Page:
Sunday, 12 February 2012

Tutorial 4: Depth Stream

In the last installment we got the video stream which was pretty cool but now we are going to get the depth stream.  It looks pretty cool when you see the image so lets get started.
First up we need a texture to store our Depth Stream similar so we shall add another Texture2D object with the current colorVideo:
Texture2D colorVideo, depthVideo;
Next we need to enable the depth stream like we did the color stream.  The Depth Stream can be 60x60, 320x240 or 640x480 all at 30fps which is quite nice.  I personally chose 320x240 as the higher 640x480 caused some stuttering on my machine.
At same time we need to change the event handler we added last time to use the AllFramesReady rather than individual frame ready events.  The AllFramesReady event means the color and depth frames are sent to the event handler at the same time so there is no lag between the images:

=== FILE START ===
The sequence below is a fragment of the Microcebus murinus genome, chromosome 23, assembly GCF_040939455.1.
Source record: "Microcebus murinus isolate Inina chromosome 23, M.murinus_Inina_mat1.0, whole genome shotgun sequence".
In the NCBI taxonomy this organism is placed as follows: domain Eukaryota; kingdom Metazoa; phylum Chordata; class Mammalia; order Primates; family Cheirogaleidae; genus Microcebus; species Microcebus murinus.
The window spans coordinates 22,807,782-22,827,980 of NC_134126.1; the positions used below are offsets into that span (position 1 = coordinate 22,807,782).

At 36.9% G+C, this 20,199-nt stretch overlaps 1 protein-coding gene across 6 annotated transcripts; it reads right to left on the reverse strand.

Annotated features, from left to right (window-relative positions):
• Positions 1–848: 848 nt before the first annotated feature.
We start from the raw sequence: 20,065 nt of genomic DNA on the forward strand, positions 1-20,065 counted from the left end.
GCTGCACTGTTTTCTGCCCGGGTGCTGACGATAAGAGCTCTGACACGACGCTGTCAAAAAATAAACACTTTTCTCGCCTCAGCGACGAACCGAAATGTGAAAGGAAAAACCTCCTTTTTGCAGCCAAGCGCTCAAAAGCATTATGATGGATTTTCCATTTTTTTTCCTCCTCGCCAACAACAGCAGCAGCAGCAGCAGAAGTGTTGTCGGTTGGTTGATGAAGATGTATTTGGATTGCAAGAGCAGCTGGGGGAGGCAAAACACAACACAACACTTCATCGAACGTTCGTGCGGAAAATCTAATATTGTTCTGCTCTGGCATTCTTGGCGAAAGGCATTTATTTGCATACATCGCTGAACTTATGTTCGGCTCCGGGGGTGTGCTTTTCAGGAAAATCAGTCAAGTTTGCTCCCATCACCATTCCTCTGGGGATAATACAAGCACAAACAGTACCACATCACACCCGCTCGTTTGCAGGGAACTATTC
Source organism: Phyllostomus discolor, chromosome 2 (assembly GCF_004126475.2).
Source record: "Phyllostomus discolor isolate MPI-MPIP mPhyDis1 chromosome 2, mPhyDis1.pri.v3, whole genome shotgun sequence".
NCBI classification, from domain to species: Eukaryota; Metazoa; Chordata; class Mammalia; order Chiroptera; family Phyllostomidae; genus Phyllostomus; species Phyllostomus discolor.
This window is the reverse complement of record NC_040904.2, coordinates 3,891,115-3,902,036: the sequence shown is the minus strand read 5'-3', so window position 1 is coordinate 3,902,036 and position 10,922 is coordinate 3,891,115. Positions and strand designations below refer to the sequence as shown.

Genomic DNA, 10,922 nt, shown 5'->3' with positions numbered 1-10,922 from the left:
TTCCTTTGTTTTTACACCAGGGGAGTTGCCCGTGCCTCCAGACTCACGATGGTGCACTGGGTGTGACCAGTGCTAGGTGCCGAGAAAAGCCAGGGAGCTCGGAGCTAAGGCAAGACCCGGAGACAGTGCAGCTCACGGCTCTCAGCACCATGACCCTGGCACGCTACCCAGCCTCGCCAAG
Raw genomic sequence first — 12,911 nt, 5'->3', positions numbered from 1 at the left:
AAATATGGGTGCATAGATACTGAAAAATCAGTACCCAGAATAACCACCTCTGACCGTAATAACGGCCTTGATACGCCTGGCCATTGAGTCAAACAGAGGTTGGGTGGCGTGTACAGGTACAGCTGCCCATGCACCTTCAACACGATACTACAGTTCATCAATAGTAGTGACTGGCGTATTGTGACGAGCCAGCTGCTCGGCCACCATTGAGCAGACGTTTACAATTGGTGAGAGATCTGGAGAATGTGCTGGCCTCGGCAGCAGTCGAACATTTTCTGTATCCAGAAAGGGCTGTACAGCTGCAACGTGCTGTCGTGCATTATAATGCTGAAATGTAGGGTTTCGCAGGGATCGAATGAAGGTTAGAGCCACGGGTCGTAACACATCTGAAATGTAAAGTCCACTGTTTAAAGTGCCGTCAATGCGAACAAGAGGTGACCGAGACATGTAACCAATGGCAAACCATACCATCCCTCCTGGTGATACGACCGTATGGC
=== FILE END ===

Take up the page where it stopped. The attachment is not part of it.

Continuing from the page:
kinect.AllFramesReady += new EventHandler<AllFramesReadyEventArgs>(kinect_AllFramesReady);
If you have not removed the old ColorFrameReady event handler assignment then do that now, so our initialisation of the Kinect Sensor should look like this:
kinect = KinectSensor.KinectSensors[0];
kinect.AllFramesReady += new EventHandler<AllFramesReadyEventArgs>(kinect_AllFramesReady);

Null Image Fix
Recently I have noticed that the game will start drawing before the textures have been filled leading to a null point exception.  There are two ways to handle this; check if the images are null before drawing them or initialise the textures before they are drawn.  I decided for the second option and have added these two lines below starting Kinect:
colorVideo = new Texture2D(graphics.GraphicsDevice, kinect.ColorStream.FrameWidth, kinect.ColorStream.FrameHeight);
depthVideo = new Texture2D(graphics.GraphicsDevice, kinect.DepthStream.FrameWidth, kinect.DepthStream.FrameHeight);

All Frames Ready Event Handler
What we can do next is copy the existing kinect_ColorFrameReady and rename it to kinect_AllFramesReady, we also need to change the arguments so we have this: